Crécy: a king, a prince, and a revolution in warfare | The PastCast

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Medieval warfare is sometimes caricatured as a matter of crude frontal collisions lacking in finesse. But the period also saw what has been called a ‘revolution in military affairs’, which coincided with the long struggle between the French and English otherwise known as the Hundred Years’ War. Spearheading this revolution on the English side was King Edward III and his son, The Black Prince.

On this episode of The PastCast, historian and teacher Graham Goodlad charts the military careers of the king and his heir, a young man who eventually became his father’s leading military commander, heading major expeditions in France and Spain. What was about their combined genius that delivered English victories as renowned as Crécy and Poitiers?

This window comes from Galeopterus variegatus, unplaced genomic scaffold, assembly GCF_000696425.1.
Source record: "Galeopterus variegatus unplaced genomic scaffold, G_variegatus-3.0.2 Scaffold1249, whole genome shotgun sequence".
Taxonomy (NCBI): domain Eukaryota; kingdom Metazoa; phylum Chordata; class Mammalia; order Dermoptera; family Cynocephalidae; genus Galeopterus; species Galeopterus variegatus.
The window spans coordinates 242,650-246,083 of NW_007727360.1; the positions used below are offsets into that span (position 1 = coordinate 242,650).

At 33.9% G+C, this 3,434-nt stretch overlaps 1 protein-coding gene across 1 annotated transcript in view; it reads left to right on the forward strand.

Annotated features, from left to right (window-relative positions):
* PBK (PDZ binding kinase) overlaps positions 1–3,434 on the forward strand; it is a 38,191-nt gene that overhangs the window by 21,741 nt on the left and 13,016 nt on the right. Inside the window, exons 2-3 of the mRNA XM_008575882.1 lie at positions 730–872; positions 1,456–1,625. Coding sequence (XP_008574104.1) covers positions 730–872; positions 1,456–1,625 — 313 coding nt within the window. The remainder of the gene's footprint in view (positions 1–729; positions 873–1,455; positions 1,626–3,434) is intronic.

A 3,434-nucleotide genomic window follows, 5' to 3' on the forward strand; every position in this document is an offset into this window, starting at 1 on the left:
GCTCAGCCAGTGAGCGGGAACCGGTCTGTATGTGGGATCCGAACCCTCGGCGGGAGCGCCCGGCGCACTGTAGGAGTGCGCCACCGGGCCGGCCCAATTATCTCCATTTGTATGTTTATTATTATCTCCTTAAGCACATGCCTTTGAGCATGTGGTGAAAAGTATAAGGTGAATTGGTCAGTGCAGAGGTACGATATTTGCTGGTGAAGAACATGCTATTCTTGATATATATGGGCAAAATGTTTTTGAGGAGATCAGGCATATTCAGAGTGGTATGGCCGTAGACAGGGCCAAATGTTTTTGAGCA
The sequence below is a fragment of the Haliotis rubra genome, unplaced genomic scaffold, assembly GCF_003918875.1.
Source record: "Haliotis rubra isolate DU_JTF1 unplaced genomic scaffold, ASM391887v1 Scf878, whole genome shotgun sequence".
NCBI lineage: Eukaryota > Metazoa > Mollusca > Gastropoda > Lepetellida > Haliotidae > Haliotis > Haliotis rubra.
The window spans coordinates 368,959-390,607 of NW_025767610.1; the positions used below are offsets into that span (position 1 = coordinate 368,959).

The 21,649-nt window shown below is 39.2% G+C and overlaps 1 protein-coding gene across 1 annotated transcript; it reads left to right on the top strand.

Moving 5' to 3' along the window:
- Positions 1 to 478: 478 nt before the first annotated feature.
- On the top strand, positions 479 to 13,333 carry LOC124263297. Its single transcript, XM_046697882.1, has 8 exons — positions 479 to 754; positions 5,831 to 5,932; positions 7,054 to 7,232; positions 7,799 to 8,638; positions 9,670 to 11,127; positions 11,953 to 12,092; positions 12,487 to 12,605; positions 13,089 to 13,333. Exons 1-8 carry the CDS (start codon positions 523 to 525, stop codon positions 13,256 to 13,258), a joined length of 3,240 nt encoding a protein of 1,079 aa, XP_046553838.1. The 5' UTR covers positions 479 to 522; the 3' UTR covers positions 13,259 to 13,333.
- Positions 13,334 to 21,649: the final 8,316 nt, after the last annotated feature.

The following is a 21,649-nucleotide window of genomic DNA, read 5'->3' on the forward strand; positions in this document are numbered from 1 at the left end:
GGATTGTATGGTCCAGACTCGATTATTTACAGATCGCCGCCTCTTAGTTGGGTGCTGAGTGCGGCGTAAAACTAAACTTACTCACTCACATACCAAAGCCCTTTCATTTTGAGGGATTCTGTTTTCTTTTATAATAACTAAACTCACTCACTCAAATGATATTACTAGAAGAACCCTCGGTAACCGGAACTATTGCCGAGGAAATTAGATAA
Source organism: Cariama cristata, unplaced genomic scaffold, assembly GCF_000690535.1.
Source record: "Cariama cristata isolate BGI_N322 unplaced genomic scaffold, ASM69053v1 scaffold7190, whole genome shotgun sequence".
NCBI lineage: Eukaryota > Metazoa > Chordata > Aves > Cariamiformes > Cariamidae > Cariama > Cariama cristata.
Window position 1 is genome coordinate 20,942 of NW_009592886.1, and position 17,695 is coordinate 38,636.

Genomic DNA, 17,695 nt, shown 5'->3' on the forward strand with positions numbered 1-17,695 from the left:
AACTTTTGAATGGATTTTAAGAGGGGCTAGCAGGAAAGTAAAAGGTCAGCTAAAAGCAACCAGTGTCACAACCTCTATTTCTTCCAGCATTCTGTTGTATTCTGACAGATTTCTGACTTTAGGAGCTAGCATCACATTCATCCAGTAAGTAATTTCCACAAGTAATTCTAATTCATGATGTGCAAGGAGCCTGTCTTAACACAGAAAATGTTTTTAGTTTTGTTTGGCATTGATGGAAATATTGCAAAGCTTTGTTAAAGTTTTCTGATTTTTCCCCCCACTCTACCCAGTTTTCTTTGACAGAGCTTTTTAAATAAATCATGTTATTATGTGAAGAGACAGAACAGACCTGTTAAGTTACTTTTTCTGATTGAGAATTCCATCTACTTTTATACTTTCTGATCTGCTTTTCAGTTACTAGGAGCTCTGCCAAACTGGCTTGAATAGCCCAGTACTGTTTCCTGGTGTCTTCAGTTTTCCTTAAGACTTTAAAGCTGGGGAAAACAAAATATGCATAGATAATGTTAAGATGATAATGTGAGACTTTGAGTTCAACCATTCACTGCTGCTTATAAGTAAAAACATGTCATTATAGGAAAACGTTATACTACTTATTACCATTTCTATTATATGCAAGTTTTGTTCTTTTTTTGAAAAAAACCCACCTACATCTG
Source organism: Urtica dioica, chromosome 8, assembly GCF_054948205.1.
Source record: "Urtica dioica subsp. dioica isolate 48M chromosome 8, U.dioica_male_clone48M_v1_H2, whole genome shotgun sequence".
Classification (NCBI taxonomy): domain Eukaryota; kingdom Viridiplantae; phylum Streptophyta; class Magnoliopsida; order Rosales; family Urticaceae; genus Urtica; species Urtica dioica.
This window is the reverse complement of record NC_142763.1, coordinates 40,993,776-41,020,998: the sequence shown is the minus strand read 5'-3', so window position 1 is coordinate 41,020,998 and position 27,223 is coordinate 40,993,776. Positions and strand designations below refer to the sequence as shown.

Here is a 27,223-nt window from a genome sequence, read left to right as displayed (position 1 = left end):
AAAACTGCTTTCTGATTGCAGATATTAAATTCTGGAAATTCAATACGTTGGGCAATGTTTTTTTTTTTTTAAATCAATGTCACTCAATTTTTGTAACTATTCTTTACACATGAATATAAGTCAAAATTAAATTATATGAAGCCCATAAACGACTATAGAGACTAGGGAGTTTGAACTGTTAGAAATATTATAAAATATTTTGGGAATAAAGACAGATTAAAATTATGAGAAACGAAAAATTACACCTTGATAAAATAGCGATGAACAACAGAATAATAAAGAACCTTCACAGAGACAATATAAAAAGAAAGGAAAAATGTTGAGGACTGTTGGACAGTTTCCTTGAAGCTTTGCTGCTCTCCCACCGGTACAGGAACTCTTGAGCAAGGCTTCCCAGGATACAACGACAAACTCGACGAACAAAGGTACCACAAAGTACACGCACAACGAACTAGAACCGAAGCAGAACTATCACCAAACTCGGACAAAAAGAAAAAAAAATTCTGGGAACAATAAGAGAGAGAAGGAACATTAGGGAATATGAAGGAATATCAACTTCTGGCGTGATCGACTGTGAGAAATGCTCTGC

Graham is the co-author of a special feature on the subject in the latest issue of Military History Matters magazine, a preview of which you can read here, and which is also available in full on The Past website. On this episode he spoke with regular PastCast presenter, Calum Henderson.

The Past brings together the most exciting stories and the very best writing from the realms of history, archaeology, heritage, and the ancient world. You can subscribe to The Past today for just £7.99. And click here to view all episodes of the podcast.

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